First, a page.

How one walk-on leads to another
All summer long, I'm trying to figure out the last few spots on USF's football roster, so when I get a tentative roster as I did Thursday, I'm curious to see the names I haven't been able to already learn.
This time, there were two "new" names, in walk-ons Caleb Russell and Cameron Perkins. Russell played at Bradenton Southeast (I'll get to more on him in a bit) but I had trouble finding any record of Perkins, who was listed as playing at Apopka High. I wondered if this could be a typo, as the player directly above him, linebacker Marvin Peoples, also played at Apopka.
I talked to current Apopka coach Rick Darlington, who didn't recognize the name, then former coach Ty Parker, who couldn't recall a player by that name. When I'd asked Jim Leavitt earlier about the new players, he'd been a bit cryptic, only saying that Perkins had played at a junior college and I'd have to do some research. Searching through Google.com didn't yield a single reference to a player by that name.
So I called Caryn Baird in our research department, who's always a big help. I asked her to check how many people named Cameron Perkins had driver licenses in the state. There were only four, and only two under 30 years old. One was a teenager in Brooksville, but I found a better match in a 21-year-old in Pensacola. The address yielded a phone number, and sure enough, I'd found him.
Turns out, Perkins is a cousin of USF walk-on running back Shawn Cannon, who came in last year and redshirted during the 2006 season. The two played at rival high schools in Pensacola, Cannon at Tate and Perkins at Woodham, where incoming freshman Pat Richardson also attended. The two cousins were teammates in 2004 at Highland Community College in Kansas, but Perkins hadn't played since the spring of 2005, more than two years.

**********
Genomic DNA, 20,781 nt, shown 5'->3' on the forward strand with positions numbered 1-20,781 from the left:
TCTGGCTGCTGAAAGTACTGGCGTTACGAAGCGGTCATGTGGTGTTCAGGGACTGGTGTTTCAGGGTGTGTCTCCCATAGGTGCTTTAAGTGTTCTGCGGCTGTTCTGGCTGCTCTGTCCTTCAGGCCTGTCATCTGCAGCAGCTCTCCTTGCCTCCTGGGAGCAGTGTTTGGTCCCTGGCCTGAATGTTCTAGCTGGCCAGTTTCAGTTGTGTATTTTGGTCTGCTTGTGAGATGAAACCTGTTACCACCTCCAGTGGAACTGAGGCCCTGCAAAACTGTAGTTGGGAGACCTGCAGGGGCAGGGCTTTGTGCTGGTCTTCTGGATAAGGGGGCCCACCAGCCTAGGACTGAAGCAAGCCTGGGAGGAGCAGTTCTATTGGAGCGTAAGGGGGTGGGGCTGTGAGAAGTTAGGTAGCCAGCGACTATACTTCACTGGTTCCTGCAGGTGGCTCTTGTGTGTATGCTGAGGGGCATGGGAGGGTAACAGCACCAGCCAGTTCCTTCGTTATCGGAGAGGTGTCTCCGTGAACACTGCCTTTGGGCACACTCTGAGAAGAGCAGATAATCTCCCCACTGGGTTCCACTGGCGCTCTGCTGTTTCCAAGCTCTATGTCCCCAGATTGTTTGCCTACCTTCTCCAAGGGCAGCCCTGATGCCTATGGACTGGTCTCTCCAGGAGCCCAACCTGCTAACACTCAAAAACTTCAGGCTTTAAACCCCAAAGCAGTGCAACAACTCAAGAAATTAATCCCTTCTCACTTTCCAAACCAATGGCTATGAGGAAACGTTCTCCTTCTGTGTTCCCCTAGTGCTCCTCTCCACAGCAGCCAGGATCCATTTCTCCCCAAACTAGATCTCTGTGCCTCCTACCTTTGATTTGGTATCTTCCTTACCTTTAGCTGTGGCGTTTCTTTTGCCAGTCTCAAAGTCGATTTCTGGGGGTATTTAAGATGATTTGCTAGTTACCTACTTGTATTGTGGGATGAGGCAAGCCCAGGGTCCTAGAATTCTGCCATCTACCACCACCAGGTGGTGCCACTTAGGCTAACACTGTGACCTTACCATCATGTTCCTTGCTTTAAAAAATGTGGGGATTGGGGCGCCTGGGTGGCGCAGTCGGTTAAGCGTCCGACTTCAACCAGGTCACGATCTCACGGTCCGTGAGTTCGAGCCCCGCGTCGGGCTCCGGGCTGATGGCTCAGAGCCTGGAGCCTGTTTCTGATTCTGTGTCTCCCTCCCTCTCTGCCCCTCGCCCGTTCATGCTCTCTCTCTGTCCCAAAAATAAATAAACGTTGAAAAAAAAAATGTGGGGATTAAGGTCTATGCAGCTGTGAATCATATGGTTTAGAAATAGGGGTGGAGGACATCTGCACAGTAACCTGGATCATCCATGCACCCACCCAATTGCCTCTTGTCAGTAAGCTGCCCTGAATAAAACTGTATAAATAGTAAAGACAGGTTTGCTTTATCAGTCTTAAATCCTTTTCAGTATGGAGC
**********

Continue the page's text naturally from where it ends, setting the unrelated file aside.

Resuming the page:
Cannon told me he'd asked Leavitt this spring if he had any dreams, and after Leavitt responded, Cannon said he had a cousin whose dream was to play Division I football. Was there any way Leavitt could find room for him as a walk-on at USF? All Leavitt would promise was a tryout, and Cannon called his cousin, who was taking classes at Tallahassee Community College.
Perkins worked out for coaches and was clocked in the 40-yard dash at 4.49 seconds. He's 5-foot-11 and 175 pounds, and Cannon said he's a great leaper, someone who can hold his own on the Bulls' roster. Perkins believes he has three years of eligiblility left. I've seen walk-ons earn scholarships and others gone in mere days, so it'll be interesting to see how Perkins' story develops.
-- Russell, the linebacker from Bradenton, barely registers in online searches. I'd talked to Southeast coach Paul Maechtle last week, checking on potential recruits, and he hadn't even come up. Reminded on Thursday, Maechtle talked about Russell with excitement. "Absolutely nobody knew about him," he said. "If you don't start as a junior these days, the colleges don't know who you are. Totally under the radar." Russell is 6-foot-2, 190 pounds, a "tall, rangy kid" who played defensive end at Southeast his sophomore and junior years. He blossomed as a senior, starting and finishing in the team's top three in tackles. Obviously he'll need to put on weight to be a college linebacker, but Maechtle likes his chances. It's the third player USF has gotten in the past year, joining receiver A.J. Love and defensive end David Fonua.